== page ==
Dr Anthony Fauci, the top US infectious disease expert, has said that the UK was not as rigorous as the US in its Covid-19 vaccine approval process.
The UK on Wednesday became the first country in the world to approve the Pfizer vaccine for the coronavirus.
“The UK did not do it as carefully,” he told Fox News. “If you go quickly and you do it superficially, people are not going to want to get vaccinated.”
The UK has defended its process, and said the jab is safe and effective.
Dr June Raine, the head of the UK medicines regulator, on Wednesday said that “no corners had been cut” in vetting the jab. The Medicines and Healthcare Products Regulatory Agency (MHRA) reviewed preliminary data on the vaccine trials dating back to June.
“No vaccine would be authorised for supply in the UK unless the expected standards of safety, quality and efficacy are met,” the regulator said.
On Thursday, the UK’s deputy chief medical officer Prof Jonathan Van-Tam told the BBC he was “very confident” in the MHRA.
He said there was more than “100 years of medical experience” between the UK regulator and the committee advising which groups of people are vaccinated first.
And UK education secretary Gavin Williamson attributed the UK’s expedited process to the regulator’s “brilliant clinicians”.
Dr Fauci’s remarks come as the US nears 14 million total Covid-19 infections, with a recorded 273,590 deaths.
The top doctor has said he believed that the US would have vaccine approval soon, and defended the US Food and Drug Administration (FDA) and its review process.
“The way the FDA is, our FDA is doing it, is the correct way,” he said on Fox News. “We really scrutinize the data very carefully to guarantee to the American public that this is a safe and efficacious vaccine.”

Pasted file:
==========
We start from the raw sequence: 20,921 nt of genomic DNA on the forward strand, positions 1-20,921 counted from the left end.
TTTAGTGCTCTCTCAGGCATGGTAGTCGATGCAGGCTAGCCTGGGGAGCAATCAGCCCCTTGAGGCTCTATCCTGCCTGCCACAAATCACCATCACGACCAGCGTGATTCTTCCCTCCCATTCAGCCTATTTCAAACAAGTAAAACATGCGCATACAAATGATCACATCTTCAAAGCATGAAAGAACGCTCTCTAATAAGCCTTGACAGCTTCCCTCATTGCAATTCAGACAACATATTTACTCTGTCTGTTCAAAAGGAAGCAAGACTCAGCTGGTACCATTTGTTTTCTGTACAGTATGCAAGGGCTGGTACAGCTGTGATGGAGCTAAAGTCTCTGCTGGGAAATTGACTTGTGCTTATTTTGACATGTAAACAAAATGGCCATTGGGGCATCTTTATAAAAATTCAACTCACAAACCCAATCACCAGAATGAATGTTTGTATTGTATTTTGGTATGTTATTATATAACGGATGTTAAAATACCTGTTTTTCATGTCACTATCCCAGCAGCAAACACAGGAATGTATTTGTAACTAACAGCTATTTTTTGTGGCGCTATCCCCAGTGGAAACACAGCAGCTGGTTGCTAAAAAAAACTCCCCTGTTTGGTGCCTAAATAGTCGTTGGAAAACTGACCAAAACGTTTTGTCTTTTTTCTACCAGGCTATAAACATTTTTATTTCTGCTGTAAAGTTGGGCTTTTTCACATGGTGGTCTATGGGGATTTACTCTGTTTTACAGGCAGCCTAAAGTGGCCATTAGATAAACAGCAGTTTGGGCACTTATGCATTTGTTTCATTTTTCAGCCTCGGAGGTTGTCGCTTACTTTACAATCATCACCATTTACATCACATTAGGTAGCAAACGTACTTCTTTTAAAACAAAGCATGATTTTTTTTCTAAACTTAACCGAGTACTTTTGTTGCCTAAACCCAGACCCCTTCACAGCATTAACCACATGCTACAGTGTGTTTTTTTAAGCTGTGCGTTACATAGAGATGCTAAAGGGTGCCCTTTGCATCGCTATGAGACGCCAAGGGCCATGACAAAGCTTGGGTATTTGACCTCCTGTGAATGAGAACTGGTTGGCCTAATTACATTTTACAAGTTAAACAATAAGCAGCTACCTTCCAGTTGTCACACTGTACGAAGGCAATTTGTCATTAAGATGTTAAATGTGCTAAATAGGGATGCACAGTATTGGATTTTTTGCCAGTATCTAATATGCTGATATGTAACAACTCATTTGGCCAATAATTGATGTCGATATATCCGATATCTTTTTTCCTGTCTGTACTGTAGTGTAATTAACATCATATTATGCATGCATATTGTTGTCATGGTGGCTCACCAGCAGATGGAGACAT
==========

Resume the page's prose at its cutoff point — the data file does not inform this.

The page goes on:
Speaking to CBS on Thursday, Dr Fauci said again he thought the UK “really rushed through that approval”.
“They kind of ran around the corner of the marathon and jointed it in the last mile,” he said with a laugh.
The FDA plans to meet on 10 December to discuss approval for the UK-approved vaccine, which was created through a partnership between Pfizer and BioNTech.
They will meet again on 17 December to discuss a second vaccine – Moderna’s request.
And also on Thursday, Dr Fauci told CBS News he will meet with members of President-elect Joe Biden’s team to discuss the incoming administration’s response to the pandemic.
Mr Biden had said that President Donald Trump’s initial refusal to engage in the transition process, and to co-ordinate planning for vaccine distribution, could cost American lives.
Dr Fauci told CBS that he agreed with Mr Biden that it was “possible” the US might see an additional 250,000 deaths by January.
He has led the US National Institute of Allergy and Infectious Diseases (NIH) for more than 30 years, and has become the most visible member of the White House’s coronavirus task force.
He has clashed repeatedly with Mr Trump since the onset of the pandemic, but said on Thursday that he was never prevented by the White House from speaking his mind.
“There have been bumps along the road,” he said of his interactions with the Trump administration.